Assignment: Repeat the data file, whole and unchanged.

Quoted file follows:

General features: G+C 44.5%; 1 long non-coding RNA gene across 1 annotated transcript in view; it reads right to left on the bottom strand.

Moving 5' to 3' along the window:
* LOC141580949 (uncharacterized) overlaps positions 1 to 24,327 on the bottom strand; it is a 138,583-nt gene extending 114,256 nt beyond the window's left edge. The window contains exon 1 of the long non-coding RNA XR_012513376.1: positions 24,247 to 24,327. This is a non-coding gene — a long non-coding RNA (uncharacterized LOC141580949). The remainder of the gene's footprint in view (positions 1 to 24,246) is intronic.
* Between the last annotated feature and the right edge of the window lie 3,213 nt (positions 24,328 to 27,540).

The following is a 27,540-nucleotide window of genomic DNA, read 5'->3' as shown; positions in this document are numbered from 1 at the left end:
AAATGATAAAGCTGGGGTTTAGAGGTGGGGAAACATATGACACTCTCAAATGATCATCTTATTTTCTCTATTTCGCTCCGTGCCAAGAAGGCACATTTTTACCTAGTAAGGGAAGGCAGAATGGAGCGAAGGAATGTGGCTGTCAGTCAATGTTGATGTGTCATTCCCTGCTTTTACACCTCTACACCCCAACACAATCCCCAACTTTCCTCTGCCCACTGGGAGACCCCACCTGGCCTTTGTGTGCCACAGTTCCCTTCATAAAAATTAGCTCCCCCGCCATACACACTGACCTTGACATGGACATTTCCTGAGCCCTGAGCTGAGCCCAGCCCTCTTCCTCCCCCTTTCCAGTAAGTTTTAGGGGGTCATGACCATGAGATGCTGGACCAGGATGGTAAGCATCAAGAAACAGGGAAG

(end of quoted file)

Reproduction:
General features: G+C 44.5%; 1 long non-coding RNA gene across 1 annotated transcript in view; it reads right to left on the bottom strand.

Moving 5' to 3' along the window:
* LOC141580949 (uncharacterized) overlaps positions 1 to 24,327 on the bottom strand; it is a 138,583-nt gene extending 114,256 nt beyond the window's left edge. The window contains exon 1 of the long non-coding RNA XR_012513376.1: positions 24,247 to 24,327. This is a non-coding gene — a long non-coding RNA (uncharacterized LOC141580949). The remainder of the gene's footprint in view (positions 1 to 24,246) is intronic.
* Between the last annotated feature and the right edge of the window lie 3,213 nt (positions 24,328 to 27,540).

The following is a 27,540-nucleotide window of genomic DNA, read 5'->3' as shown; positions in this document are numbered from 1 at the left end:
AAATGATAAAGCTGGGGTTTAGAGGTGGGGAAACATATGACACTCTCAAATGATCATCTTATTTTCTCTATTTCGCTCCGTGCCAAGAAGGCACATTTTTACCTAGTAAGGGAAGGCAGAATGGAGCGAAGGAATGTGGCTGTCAGTCAATGTTGATGTGTCATTCCCTGCTTTTACACCTCTACACCCCAACACAATCCCCAACTTTCCTCTGCCCACTGGGAGACCCCACCTGGCCTTTGTGTGCCACAGTTCCCTTCATAAAAATTAGCTCCCCCGCCATACACACTGACCTTGACATGGACATTTCCTGAGCCCTGAGCTGAGCCCAGCCCTCTTCCTCCCCCTTTCCAGTAAGTTTTAGGGGGTCATGACCATGAGATGCTGGACCAGGATGGTAAGCATCAAGAAACAGGGAAG